Review Article - International Journal of Medical Research & Health Sciences ( 2022) Volume 11, Issue 7
Role of Simulation System in Medical Education in Indian Scenario: Are We Future Ready?Shalini Kapoor*
Shalini Kapoor, Department of Biotechnology, Chandigarh University, Punjab, India, Email: firstname.lastname@example.org
Received: 02-Jun-2022, Manuscript No. ijmrhs-22-65659; Editor assigned: 06-Jun-2022, Pre QC No. ijmrhs-22-65659(PQ); Reviewed: 20-Jun-2022, QC No. ijmrhs-22-65659; Revised: 01-Aug-2022, Manuscript No. ijmrhs-22-65659(R); Published: 10-Aug-2022
Indian medical system dates back to the era of Charaka and Sushrutha who were considered as the masters of indigenous medicine. Medical education has evolved quite considerably since then, and with this transition phase, it is necessary to update the existing method of knowledge acquisition. The ongoing COVID-19 pandemic has put forth a key educational dilemma further threatening the whole education system. The medical/dental schools have suspended all the clinical postings and theoretical didactic classroom teaching with the fear of mitigating viral transmission. The barring of live patient contact during a pandemic has proven to be potentially disruptive to medical education. This pandemic would lead to a substantial loss of learning time and a probable depreciation in the confidence and clinical skills of students. Novel education strategies need to be planned to optimize educational endeavours. Technological advances have the potential to substitute in-person lecture and clinic based teaching during this pandemic. So it is peremptory to update methods to disseminate knowledge among medical school trainees.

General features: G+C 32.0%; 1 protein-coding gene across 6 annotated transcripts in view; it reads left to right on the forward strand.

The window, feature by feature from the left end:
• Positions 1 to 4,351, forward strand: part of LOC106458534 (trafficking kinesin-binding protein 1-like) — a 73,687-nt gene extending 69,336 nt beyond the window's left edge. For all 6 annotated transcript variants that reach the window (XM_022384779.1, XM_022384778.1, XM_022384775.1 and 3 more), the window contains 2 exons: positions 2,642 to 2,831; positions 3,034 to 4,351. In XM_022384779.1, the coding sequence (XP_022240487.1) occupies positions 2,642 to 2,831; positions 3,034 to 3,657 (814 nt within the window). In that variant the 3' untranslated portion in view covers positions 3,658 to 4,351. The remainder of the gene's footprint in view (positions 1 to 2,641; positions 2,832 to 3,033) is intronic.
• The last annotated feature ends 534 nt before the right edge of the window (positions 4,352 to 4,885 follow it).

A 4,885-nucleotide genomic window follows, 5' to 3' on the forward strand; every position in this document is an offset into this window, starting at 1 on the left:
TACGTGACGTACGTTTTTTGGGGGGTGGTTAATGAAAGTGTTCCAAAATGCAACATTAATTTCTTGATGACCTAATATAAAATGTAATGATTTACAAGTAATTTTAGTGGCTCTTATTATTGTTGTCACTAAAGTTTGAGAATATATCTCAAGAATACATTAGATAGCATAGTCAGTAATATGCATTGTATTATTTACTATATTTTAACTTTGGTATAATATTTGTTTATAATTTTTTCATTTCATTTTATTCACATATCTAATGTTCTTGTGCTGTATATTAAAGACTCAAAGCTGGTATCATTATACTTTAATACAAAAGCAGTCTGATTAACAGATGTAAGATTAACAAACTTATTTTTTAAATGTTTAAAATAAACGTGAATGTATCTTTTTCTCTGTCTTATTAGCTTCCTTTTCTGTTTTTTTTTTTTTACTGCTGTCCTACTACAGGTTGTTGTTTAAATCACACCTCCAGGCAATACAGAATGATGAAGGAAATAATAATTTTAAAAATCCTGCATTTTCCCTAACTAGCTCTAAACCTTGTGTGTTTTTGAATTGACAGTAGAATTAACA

Knowledge acquisition, Didactic classroom, Mitigating viral transmission